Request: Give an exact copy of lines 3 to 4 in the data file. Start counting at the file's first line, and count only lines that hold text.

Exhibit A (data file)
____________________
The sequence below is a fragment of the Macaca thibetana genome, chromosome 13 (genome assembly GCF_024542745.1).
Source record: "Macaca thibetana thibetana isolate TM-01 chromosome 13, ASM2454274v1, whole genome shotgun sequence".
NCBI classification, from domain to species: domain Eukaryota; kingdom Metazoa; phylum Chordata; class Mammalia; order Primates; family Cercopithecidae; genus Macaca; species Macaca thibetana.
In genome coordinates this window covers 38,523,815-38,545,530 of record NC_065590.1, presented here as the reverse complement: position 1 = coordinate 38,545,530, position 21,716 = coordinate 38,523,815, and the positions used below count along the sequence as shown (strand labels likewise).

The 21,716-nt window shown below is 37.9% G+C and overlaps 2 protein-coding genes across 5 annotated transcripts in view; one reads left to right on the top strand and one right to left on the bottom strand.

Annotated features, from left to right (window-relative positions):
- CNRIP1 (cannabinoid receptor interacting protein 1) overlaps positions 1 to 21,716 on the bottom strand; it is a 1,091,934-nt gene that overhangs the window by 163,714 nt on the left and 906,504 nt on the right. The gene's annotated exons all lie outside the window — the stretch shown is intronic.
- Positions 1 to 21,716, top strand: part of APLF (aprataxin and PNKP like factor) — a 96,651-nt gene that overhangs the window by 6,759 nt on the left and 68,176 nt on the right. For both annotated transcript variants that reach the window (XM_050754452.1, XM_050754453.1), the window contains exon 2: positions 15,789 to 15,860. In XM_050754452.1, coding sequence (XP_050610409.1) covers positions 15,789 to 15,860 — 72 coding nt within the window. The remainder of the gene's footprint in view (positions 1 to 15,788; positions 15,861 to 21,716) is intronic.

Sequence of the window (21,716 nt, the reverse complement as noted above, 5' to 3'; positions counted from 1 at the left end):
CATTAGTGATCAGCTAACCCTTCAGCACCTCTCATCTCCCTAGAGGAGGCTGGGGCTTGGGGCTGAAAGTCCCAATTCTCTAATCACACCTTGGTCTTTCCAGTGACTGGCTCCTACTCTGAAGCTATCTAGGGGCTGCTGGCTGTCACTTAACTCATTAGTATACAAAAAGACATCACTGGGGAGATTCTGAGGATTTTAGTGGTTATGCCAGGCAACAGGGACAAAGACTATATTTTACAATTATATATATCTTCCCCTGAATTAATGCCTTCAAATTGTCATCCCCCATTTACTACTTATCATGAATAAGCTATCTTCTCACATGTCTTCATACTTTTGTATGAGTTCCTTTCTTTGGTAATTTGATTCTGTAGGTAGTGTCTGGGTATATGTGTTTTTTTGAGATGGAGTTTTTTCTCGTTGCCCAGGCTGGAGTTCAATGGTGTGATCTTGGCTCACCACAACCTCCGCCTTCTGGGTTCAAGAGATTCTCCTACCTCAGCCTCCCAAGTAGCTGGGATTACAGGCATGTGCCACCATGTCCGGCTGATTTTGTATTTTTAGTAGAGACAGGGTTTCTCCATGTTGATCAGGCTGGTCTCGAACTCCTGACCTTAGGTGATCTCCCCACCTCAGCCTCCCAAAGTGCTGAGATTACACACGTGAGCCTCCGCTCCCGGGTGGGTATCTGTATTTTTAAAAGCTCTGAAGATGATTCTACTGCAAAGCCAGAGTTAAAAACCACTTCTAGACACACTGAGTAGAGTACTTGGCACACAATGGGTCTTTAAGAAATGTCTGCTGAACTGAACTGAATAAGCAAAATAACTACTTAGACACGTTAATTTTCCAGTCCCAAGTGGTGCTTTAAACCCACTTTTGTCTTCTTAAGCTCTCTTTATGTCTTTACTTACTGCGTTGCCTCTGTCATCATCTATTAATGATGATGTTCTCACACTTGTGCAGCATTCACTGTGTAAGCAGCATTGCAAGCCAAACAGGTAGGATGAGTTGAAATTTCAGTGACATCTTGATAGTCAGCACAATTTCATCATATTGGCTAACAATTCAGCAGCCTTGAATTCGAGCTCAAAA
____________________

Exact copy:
NCBI classification, from domain to species: domain Eukaryota; kingdom Metazoa; phylum Chordata; class Mammalia; order Primates; family Cercopithecidae; genus Macaca; species Macaca thibetana.
In genome coordinates this window covers 38,523,815-38,545,530 of record NC_065590.1, presented here as the reverse complement: position 1 = coordinate 38,545,530, position 21,716 = coordinate 38,523,815, and the positions used below count along the sequence as shown (strand labels likewise).